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Tehran to Iranian women: Please shut up

HENGHAMEH FAHIMI/AFP/Getty Images A couple years ago, FP published an article about an Iranian magazine called Zanan (“Women,” in Farsi). Written by Haleh Esfandiari of the Wilson Center, who was imprisoned in Tehran for several months last year, “Iranian Women, Please Stand Up” told the tale of Shahla Sherkat, who bravely courted controversy as the ...

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HENGHAMEH FAHIMI/AFP/Getty Images

A couple years ago, FP published an article about an Iranian magazine called Zanan (“Women,” in Farsi). Written by Haleh Esfandiari of the Wilson Center, who was imprisoned in Tehran for several months last year, “Iranian Women, Please Stand Up” told the tale of Shahla Sherkat, who bravely courted controversy as the founder of a glossy women’s magazine that covered topics both political and personal. Esfandiari wrote:

Zanan has run articles on the latest theories of feminism in the West, the unjust treatment of women in Islamic societies, and the significance for Iranians of international conventions on human rights and the rights of women and children.Not all articles in Zanan incite such strong reactions. The glossy has [also] published stories about Iran’s first woman pilot, its first female cab driver, and the country’s first woman racing car ace.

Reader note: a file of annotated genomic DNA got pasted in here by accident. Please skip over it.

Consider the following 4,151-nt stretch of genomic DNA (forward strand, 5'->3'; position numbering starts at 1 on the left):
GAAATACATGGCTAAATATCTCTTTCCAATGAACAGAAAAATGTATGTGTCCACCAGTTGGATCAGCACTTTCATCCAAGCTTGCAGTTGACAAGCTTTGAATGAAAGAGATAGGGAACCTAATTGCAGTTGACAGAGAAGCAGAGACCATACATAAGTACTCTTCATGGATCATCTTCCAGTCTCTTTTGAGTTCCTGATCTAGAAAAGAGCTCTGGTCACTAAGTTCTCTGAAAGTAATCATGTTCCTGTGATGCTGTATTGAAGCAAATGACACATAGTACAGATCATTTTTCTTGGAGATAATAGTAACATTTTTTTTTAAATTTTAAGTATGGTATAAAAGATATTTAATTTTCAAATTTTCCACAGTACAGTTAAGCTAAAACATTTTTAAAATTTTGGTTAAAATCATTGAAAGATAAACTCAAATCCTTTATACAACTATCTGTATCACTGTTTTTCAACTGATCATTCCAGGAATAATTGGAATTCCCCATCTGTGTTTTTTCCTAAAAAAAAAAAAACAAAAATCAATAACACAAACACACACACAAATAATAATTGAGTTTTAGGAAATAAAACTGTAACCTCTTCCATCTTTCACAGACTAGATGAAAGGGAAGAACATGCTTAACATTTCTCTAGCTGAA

Despite harassment from government officials, periodic censorship, and budget woes, Sherkat managed to keep the magazine open for 16 years. But last week the government shut down Zanan, this time for good. Iranian authorities, according to an editorial in the New York Times, claim “the magazine was a ‘threat to the psychological security of the society’ because it showed Iranian women in a ‘black light.'”

A “black light”? Give me a break! Zanan was one of the very few media outlets in Iran dedicated to women’s issues, and one of the only places where women could actually be heard. Because of numerous run-ins with the government in the past (past contributors to Zanan had been jailed at various times for their writing) Sherkat was always very careful to toe the line with the magazine’s editorial content. The shuttering of the magazine is an outrage, it’s a tragedy, and most of all, it’s a crime against Iranian women. Tehran should realize that by closing down Zanan, it’s only displaying its own weakness and fear.

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